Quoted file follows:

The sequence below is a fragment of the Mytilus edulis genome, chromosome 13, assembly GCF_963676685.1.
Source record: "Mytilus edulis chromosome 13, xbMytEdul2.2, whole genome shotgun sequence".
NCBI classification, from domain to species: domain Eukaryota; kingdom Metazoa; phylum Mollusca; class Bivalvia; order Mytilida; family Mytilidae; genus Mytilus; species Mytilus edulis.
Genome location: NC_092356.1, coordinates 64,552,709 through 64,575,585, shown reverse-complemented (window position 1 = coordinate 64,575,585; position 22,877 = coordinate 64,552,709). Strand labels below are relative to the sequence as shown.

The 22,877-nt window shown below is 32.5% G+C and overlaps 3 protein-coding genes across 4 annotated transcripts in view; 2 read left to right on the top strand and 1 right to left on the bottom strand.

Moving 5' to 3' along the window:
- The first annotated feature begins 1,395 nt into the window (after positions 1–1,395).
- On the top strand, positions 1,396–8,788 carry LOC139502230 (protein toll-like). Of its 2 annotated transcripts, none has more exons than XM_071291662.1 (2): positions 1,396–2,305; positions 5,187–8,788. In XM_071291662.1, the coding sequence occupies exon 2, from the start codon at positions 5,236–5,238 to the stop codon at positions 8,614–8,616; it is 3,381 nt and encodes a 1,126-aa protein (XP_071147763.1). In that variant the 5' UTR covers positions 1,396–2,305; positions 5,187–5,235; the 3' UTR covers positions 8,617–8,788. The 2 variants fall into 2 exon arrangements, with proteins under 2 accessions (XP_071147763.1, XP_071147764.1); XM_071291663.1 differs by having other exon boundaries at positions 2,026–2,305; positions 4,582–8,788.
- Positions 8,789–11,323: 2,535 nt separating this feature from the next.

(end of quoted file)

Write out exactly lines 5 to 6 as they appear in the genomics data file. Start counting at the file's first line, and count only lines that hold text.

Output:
The 22,877-nt window shown below is 32.5% G+C and overlaps 3 protein-coding genes across 4 annotated transcripts in view; 2 read left to right on the top strand and 1 right to left on the bottom strand.

Moving 5' to 3' along the window: